Unfortunately, this is slightly jarring for everybody used to the old way of working. Many people have blogged ways to hack the OS to bring back the old Start menu or install new software to provide an equivalent menu. I personally love the changes and certainly don’t want to hack or install unnecessary apps on a pre-beta OS. The problem is, due to the lack of “metro” style immersive apps, or problems with the Start Screen loading on unsupported hardware (e.g. graphics cards), it can be handy to have something similar to the Start Menu present.
A very simple way to do this is by using a feature available since the taskbar debuted in Windows 95!
- Right-click the taskbar
- Select Toolbars > New Toolbar…
- Point it to “C:\ProgramData\Microsoft\Windows\Start Menu\Programs”
There you have it, a zero maintenance, familiar Start Menu sitting happily side by side with the Start Screen.
You may want to check out my related article Windows 8 will be Great on a Slate but is it too Late?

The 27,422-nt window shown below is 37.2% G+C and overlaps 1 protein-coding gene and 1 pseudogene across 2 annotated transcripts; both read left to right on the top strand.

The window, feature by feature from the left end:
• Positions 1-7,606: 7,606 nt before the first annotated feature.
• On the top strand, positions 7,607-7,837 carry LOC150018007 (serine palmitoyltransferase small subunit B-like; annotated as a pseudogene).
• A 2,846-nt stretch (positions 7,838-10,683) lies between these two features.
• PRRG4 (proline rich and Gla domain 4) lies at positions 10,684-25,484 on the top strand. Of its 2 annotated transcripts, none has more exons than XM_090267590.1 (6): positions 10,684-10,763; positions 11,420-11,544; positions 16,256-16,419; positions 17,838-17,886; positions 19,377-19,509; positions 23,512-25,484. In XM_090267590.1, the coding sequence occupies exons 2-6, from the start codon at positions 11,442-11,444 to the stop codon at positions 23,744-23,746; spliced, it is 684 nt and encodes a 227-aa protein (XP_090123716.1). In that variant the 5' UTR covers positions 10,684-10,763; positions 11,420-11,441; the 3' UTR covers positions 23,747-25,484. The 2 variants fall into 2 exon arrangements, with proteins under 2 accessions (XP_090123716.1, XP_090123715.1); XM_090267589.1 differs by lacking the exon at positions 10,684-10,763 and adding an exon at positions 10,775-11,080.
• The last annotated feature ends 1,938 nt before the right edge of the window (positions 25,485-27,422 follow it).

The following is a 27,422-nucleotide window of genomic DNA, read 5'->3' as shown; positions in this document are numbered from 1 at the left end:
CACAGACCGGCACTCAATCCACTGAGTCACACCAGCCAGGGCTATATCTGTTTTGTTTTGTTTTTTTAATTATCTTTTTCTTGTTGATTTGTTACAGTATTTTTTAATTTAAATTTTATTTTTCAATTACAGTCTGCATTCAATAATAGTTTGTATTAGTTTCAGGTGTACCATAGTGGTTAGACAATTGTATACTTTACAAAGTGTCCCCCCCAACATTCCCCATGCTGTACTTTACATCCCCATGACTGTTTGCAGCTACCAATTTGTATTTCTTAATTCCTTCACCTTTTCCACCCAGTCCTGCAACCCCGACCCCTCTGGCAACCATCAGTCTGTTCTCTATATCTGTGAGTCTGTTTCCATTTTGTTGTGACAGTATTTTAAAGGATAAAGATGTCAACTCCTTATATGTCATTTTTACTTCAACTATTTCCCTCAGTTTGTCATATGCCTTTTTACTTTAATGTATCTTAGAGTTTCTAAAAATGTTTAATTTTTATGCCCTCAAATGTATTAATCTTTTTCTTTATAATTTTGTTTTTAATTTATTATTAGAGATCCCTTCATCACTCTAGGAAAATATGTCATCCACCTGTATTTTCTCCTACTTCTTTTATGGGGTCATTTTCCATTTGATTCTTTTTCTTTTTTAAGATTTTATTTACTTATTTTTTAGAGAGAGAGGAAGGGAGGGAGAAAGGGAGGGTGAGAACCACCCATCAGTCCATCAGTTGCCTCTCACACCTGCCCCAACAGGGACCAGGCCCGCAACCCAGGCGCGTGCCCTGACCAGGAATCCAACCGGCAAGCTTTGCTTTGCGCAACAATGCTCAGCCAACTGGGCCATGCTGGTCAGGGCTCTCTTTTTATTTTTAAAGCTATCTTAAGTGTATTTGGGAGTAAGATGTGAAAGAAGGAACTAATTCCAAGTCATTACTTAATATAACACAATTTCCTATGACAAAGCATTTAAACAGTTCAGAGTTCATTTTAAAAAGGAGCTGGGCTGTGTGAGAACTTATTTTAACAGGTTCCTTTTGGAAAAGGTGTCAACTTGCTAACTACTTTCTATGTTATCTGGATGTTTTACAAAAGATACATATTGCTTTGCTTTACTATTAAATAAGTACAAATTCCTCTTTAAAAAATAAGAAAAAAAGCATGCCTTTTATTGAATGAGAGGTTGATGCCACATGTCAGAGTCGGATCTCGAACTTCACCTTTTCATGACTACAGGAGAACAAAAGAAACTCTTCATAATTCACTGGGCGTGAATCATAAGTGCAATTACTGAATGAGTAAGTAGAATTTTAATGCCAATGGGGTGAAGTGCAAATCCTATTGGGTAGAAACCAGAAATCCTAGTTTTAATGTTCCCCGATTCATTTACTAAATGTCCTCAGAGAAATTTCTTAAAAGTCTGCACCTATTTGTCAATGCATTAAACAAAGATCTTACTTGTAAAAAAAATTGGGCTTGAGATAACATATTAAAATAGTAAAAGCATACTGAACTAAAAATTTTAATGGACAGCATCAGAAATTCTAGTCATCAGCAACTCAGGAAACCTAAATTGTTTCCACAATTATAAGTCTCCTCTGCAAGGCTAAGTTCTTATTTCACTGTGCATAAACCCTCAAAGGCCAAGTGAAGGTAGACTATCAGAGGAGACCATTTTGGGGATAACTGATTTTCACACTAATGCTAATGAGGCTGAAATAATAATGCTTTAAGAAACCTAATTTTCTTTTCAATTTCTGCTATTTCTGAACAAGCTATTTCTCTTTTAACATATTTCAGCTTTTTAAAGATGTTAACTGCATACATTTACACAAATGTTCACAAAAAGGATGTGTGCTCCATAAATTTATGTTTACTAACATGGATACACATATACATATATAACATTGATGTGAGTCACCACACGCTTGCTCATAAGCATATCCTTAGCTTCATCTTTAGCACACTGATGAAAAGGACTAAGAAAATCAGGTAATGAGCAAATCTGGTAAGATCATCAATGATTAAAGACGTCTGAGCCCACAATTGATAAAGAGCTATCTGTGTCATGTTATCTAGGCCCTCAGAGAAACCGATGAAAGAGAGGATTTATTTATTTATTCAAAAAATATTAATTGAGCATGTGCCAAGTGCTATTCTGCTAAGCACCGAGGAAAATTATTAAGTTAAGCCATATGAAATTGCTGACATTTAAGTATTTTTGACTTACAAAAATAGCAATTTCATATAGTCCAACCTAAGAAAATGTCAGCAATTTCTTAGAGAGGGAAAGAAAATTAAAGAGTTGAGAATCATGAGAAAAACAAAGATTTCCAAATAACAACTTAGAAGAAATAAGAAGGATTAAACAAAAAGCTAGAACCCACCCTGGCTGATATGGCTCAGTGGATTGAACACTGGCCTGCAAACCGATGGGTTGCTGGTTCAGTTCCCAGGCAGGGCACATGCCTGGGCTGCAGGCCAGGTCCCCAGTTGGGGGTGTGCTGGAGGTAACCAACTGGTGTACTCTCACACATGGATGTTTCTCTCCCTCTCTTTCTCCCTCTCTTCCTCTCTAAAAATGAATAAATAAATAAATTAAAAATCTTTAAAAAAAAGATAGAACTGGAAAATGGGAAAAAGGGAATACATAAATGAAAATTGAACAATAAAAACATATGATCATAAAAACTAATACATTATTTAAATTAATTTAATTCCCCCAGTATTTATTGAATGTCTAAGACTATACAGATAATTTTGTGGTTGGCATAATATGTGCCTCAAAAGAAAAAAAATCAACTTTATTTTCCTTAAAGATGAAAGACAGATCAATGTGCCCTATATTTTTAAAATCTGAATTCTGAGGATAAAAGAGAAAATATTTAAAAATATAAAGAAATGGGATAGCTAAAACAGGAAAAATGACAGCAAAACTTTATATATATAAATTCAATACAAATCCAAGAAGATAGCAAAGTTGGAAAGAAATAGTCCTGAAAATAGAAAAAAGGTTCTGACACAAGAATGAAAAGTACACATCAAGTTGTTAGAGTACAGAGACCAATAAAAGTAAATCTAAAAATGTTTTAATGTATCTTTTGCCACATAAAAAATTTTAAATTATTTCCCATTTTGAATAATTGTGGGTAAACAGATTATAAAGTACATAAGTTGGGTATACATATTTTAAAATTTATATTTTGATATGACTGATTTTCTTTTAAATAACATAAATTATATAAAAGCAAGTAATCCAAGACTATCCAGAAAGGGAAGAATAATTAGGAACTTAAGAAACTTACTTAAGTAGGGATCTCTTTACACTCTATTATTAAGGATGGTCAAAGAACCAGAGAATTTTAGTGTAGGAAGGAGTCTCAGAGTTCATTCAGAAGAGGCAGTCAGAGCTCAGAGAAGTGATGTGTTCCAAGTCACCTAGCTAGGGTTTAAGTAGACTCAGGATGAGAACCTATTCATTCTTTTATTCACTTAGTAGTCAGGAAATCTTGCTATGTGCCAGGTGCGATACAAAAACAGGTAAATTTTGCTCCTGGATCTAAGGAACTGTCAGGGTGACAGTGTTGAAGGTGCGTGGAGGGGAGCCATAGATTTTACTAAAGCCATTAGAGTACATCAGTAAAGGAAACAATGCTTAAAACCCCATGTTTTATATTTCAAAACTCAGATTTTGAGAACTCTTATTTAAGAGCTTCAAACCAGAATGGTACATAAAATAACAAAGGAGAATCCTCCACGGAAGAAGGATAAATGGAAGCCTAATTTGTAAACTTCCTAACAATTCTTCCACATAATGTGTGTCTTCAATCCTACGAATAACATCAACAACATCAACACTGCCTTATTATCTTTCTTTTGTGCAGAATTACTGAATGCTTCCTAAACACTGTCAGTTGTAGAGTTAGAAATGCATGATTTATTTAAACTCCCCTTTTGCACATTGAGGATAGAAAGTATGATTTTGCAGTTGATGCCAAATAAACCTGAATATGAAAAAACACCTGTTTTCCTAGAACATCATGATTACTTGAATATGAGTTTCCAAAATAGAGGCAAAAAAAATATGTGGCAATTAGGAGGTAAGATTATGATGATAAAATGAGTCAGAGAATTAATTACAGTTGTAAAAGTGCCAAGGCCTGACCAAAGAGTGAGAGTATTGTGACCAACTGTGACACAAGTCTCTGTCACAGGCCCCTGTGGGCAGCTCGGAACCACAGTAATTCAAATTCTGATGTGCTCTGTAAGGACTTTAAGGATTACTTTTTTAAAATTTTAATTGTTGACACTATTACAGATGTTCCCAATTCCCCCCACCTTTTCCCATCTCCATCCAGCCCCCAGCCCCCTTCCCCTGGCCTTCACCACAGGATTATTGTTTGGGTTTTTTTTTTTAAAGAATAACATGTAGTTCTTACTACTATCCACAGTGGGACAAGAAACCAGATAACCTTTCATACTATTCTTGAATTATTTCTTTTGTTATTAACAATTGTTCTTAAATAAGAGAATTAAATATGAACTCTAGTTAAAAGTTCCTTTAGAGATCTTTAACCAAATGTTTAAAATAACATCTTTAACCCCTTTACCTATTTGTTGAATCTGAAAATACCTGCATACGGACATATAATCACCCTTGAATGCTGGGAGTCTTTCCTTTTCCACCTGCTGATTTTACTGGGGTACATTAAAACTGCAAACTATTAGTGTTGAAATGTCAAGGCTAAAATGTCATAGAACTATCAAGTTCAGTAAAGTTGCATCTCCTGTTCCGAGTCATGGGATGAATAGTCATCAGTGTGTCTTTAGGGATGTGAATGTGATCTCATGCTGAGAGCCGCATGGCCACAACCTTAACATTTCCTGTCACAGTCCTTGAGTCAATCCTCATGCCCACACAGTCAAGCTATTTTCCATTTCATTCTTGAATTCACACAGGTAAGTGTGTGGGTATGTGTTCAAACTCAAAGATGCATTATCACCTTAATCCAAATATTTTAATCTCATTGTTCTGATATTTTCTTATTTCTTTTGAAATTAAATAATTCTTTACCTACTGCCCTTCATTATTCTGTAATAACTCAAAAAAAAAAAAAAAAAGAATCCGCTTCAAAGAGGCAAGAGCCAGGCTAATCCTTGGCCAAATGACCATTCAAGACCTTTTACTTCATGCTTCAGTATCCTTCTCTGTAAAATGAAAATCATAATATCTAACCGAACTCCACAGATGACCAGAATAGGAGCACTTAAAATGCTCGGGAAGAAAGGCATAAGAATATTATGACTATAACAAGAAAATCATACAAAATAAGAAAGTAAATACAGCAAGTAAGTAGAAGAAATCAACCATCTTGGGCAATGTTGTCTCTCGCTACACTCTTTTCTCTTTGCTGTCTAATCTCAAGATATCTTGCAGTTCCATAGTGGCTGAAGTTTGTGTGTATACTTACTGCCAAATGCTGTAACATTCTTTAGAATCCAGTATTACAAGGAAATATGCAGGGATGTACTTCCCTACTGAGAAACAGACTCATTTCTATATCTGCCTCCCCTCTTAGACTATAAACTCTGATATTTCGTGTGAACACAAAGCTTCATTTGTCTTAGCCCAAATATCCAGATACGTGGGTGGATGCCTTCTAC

Windows Update (a.k.a. Microsoft Update) is normally pretty reliable in terms of keeping your computer up to date and secure. Unfortunately, there are times when an update crashes your PC (usually due to a conflicting OEM driver) or the update process just stops working. Since Windows Vista, Microsoft moved away from using the update.microsoft.com website and now has a dedicated app in the Control Panel. However, the underlying technologies are still the same. Even if you have the Windows Software Update Services (WSUS) server, controlling 100s or 1000s of computers in a corporate network, you are still going to come across the same kind of problems. You would hope that WSUS had some easy troubleshooting/rollback tools built in but unfortunately that is not the case.